A U.N. committee’s recent call on the federal government to halt three major resource development projects in British Columbia continues to spark outrage among Indigenous leaders who are in favour of the projects.
The First Nations LNG Alliance has now issued an open letter to the U.N. Committee on the Elimination of Racial Discrimination (CERD), saying its recommendations should “immediately be withdrawn” and an apology given to the 20 nations that support the Coastal GasLink pipeline, one of the three projects.
“The committee should have been aware that that 20 First Nations participated extensively during five years of consultation on the pipeline, and have successfully negotiated agreements with Coastal GasLink,” the letter stated, while accusing CERD of failing to do its research before taking a position.
Haisla Nation Chief Councillor Crystal Smith, whose community supports the pipeline, called the committee’s edict “condescending.” CERD chair Noureddine Amir later admitted he “did not know” that most First Nations communities support Coastal GasLink. The committee wanted the project halted until the “free, prior and informed consent” of all affected Indigenous groups was granted.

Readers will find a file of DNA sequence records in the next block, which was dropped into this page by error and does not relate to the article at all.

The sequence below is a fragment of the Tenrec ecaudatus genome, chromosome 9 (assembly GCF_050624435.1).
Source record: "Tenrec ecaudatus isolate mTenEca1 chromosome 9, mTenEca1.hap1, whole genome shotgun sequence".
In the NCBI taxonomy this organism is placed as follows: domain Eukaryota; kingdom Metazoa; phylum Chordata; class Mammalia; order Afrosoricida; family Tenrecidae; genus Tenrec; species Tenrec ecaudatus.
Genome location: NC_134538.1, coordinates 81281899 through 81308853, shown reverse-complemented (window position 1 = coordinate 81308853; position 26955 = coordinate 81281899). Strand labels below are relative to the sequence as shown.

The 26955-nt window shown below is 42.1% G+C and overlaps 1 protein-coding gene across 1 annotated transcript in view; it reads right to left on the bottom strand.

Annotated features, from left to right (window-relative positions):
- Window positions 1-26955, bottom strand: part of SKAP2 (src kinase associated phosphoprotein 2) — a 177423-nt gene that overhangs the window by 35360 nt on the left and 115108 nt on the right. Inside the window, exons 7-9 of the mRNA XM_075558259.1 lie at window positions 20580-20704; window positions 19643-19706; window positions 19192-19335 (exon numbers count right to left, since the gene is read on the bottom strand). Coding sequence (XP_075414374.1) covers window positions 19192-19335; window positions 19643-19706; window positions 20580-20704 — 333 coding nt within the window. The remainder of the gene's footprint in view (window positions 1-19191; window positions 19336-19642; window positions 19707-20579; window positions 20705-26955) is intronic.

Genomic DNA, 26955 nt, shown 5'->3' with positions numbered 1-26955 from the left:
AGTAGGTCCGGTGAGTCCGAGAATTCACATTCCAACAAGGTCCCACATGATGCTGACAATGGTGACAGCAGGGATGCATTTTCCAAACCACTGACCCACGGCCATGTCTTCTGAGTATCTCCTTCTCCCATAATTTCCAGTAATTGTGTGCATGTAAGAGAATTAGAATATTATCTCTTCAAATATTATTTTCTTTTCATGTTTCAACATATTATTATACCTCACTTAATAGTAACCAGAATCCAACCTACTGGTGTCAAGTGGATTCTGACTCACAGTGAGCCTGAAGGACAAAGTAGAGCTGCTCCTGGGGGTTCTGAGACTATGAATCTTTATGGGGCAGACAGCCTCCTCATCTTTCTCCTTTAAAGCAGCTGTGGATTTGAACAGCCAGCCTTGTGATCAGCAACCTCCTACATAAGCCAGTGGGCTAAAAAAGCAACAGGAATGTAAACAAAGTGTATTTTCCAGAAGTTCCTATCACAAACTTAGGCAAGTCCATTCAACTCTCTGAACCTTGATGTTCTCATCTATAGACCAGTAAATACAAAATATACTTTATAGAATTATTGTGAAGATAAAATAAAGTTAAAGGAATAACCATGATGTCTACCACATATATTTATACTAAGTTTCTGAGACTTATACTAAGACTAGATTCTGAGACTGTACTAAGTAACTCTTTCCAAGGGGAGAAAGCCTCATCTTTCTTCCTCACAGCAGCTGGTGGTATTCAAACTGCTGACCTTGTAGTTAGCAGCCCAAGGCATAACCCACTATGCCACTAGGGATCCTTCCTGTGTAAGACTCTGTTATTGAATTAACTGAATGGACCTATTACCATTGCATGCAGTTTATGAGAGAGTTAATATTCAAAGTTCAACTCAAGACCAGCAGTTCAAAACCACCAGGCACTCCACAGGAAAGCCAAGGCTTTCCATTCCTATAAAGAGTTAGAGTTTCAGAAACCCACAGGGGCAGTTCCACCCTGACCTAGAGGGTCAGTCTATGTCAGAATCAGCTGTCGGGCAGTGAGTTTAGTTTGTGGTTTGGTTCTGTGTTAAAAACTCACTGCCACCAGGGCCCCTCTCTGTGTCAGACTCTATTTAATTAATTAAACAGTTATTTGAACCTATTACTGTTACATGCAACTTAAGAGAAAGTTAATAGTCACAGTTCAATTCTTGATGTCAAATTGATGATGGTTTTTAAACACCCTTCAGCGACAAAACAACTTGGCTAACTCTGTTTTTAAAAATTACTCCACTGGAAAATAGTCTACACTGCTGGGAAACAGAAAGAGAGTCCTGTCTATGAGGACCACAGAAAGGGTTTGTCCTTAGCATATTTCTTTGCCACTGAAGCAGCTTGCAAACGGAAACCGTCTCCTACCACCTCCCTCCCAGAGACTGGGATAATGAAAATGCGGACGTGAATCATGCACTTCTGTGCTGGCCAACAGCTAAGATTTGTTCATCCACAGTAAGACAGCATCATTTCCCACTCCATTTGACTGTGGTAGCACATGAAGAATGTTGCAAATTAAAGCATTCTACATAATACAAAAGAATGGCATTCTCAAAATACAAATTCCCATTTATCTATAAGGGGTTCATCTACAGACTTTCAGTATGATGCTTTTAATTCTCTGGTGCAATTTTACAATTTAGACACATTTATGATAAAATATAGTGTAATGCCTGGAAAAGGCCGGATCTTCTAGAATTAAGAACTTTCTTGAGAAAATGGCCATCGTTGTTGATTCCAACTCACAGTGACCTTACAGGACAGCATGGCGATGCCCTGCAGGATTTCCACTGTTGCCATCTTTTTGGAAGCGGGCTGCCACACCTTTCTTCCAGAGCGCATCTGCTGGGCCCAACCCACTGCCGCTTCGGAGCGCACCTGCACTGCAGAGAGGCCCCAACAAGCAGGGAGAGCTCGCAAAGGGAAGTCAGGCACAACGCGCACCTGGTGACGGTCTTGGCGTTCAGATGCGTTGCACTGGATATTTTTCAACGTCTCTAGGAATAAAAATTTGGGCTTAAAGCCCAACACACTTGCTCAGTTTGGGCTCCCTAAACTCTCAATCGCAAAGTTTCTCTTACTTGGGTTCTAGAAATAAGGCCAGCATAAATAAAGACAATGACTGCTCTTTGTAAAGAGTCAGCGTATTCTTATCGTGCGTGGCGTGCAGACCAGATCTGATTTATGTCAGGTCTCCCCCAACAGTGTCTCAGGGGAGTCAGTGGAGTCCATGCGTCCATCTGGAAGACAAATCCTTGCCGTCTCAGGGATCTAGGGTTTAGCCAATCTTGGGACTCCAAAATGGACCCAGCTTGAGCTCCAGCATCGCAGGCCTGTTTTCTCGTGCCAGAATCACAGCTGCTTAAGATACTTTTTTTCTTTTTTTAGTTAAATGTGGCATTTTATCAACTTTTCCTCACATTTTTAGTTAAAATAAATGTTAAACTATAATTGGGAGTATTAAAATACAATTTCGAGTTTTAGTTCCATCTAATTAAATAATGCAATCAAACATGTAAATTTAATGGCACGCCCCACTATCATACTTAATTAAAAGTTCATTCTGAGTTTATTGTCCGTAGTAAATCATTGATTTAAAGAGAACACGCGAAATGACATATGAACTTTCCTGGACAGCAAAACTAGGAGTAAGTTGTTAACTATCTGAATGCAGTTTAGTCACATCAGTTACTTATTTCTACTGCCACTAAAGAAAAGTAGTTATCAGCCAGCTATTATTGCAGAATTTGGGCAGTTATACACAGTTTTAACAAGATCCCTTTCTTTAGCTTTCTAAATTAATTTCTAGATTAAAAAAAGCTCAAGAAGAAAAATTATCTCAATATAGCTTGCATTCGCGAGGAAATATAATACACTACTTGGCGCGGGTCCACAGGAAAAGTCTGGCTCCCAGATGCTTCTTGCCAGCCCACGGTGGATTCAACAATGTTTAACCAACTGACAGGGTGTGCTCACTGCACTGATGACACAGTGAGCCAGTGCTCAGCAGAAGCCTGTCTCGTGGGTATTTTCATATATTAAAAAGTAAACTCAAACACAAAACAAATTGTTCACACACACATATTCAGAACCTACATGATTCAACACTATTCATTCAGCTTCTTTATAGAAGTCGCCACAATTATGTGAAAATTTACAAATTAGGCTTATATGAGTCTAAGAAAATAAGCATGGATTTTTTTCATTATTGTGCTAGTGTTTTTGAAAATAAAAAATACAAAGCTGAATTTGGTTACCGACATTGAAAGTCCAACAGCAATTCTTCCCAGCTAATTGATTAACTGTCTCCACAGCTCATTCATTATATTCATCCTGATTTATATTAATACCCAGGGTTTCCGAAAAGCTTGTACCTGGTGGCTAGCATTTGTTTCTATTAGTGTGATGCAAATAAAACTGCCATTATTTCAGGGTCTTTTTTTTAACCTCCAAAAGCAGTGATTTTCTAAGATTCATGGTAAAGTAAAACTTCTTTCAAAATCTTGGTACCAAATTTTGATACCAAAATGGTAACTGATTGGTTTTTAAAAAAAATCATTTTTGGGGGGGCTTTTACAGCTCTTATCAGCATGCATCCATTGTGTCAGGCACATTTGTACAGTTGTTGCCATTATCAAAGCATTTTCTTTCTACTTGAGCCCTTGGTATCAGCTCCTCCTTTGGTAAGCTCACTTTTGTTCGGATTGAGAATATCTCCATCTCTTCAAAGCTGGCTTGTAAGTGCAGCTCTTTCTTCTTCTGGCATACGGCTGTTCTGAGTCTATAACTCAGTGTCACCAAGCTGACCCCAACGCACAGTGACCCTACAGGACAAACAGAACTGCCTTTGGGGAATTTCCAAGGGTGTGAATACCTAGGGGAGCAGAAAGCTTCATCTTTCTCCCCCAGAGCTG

A small group of Wet’suwet’en hereditary chiefs and their supporters who are against the project are continuing to blockade a portion of the pipeline’s right-of-way, in violation of a court injunction.
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